Prof Wong Poh Kam is concurrently a Professor at the School of Business, as well as Director for NUS Entrepreneurship Centre. He has published in numerous international refereed journals on innovation policy, industrial and competitiveness policy and technology entrepreneurship, and has also consulted widely for international agencies such as the World Bank and Asian Development Bank, various government agencies in Singapore such as A*STAR, EDB and IDA, and many high tech firms in Asia. His passion is social enterprise development and he is the founder of the DBS-NUS Social Venture Challenge Asia.
Dr Tan Lai Yong is a Fellow at the College of Peter and Alice Tan. In 1996, Dr Tan as a medical doctor and his wife, and one year old daughter moved to Yunnan, China, and joined a community development team, working with the poverty affected in remote villages, caring for orphans, disabled children and leprosy affected. in 2004, he was given the Friendship Award for Foreign Experts in Beijing, in 2005 the SIF Award and in 2005 the MILK Award. In 2007, the Yunnan Provincial TV viewers voted him as one of the “Good Citizens of Kunming and he has written several books.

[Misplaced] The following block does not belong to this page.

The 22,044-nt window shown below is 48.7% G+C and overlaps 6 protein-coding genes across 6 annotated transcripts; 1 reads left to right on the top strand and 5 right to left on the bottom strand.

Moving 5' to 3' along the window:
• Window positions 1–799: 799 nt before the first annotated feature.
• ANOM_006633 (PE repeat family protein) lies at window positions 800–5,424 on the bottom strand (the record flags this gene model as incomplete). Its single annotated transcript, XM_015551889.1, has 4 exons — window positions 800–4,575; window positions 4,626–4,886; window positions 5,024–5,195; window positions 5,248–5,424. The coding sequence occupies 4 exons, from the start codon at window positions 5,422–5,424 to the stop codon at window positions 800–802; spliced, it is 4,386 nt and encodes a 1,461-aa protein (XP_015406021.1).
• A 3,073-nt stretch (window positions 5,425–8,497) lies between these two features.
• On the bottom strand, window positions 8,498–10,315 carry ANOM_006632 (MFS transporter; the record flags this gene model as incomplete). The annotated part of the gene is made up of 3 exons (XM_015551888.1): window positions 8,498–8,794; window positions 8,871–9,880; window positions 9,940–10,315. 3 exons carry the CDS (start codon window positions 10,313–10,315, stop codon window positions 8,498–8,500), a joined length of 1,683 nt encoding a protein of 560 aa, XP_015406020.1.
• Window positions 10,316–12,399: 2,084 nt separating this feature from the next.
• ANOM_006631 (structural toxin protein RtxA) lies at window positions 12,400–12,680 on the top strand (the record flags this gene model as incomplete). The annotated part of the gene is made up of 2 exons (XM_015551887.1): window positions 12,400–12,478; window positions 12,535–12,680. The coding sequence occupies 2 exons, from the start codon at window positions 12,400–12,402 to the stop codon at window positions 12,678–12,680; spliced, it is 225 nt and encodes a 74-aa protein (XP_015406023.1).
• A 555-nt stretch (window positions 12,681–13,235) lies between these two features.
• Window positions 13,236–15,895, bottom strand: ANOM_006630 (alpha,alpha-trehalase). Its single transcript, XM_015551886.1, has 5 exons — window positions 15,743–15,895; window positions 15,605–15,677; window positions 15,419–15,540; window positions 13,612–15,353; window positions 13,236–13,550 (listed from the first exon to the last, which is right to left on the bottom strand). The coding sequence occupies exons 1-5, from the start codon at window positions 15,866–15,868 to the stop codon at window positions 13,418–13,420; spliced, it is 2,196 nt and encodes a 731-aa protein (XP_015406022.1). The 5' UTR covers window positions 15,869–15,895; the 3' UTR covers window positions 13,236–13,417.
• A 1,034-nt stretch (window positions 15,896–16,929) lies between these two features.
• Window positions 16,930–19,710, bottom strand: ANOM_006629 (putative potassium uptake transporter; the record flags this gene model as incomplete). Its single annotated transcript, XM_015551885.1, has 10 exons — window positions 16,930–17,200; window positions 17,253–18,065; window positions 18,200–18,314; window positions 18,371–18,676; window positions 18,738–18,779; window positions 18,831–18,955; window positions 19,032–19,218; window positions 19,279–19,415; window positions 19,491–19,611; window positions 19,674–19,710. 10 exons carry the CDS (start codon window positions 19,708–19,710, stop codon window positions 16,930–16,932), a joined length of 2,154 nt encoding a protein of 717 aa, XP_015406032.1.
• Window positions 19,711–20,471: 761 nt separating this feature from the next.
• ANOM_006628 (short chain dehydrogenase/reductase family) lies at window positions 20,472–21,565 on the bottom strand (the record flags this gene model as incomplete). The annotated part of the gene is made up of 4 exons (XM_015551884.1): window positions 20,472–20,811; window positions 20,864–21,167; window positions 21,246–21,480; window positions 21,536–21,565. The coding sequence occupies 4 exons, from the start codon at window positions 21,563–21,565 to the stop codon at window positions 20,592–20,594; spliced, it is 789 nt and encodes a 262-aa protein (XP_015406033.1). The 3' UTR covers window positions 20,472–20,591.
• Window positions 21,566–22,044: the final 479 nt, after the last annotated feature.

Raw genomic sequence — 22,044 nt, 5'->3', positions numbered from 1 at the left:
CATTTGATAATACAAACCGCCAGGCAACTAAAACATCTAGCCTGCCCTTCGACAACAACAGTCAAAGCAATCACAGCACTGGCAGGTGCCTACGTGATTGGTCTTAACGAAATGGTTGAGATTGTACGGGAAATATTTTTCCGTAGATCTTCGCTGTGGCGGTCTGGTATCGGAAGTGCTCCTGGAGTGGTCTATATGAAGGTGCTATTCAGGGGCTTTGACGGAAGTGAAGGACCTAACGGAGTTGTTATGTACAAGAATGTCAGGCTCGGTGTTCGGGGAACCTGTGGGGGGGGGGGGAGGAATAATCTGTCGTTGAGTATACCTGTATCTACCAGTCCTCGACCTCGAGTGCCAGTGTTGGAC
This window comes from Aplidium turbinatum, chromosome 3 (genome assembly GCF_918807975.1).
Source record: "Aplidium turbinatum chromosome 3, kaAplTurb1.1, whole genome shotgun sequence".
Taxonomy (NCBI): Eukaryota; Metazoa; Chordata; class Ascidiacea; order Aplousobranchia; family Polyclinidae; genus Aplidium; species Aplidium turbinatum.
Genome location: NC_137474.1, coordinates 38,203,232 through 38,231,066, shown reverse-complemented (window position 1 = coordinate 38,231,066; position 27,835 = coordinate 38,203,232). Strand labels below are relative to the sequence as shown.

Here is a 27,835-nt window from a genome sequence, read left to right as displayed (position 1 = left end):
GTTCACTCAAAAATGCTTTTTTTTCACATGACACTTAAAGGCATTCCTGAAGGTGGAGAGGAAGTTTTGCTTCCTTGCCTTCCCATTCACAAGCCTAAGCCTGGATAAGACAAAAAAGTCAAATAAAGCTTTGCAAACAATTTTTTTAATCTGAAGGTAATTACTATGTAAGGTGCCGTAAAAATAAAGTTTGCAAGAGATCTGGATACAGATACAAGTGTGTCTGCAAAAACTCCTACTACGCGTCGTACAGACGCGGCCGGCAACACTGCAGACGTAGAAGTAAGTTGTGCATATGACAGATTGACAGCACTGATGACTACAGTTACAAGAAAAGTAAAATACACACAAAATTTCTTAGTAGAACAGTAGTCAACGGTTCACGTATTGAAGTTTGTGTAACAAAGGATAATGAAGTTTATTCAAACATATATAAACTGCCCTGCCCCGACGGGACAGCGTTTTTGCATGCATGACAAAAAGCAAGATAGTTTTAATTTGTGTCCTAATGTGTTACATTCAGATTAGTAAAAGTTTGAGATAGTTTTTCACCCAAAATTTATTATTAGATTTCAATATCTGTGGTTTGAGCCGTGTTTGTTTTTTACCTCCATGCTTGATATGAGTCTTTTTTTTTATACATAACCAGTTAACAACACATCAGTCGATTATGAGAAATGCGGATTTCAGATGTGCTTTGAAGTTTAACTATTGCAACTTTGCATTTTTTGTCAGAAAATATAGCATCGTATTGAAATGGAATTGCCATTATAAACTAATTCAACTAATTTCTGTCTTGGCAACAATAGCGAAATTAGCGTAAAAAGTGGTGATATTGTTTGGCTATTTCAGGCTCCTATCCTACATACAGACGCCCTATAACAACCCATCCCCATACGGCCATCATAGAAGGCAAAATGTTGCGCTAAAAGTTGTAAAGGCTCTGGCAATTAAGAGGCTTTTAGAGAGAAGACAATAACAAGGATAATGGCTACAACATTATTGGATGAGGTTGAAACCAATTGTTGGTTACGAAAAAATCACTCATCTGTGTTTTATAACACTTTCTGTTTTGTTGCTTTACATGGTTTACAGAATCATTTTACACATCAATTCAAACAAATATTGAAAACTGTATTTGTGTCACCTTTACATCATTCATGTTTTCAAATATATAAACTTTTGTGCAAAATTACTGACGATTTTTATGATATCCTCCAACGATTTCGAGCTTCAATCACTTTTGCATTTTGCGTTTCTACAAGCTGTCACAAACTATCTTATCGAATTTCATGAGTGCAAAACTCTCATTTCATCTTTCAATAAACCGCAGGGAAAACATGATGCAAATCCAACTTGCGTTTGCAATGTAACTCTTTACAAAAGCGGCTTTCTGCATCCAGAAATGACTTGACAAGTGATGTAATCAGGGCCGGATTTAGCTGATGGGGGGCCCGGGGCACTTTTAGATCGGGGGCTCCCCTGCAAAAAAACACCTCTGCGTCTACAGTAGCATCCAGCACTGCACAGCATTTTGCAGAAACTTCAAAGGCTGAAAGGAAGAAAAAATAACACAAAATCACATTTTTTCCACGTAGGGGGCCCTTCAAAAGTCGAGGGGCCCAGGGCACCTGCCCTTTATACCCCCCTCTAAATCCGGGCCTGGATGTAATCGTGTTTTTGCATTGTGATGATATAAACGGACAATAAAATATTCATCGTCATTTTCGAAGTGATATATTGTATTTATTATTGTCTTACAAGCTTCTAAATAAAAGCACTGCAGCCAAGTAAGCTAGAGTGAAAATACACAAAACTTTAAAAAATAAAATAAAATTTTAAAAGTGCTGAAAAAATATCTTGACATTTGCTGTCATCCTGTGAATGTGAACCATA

Ms Laina Greene is Associate Director (Community Development) at ACSEP and Senior Adjunct Lecturer at Policy and Strategy Department of NUS Business School. She is also founder of GetIT, Inc in California which incubates tech for good startups and invests into social enterprises. She has worked and travelled to more than 30 countries around the world, has worked as Senior Advisor to Ashoka Indonesia, and is currently Global Ambassador of Unltd Indonesia and Advisor to Acumen+Singapore.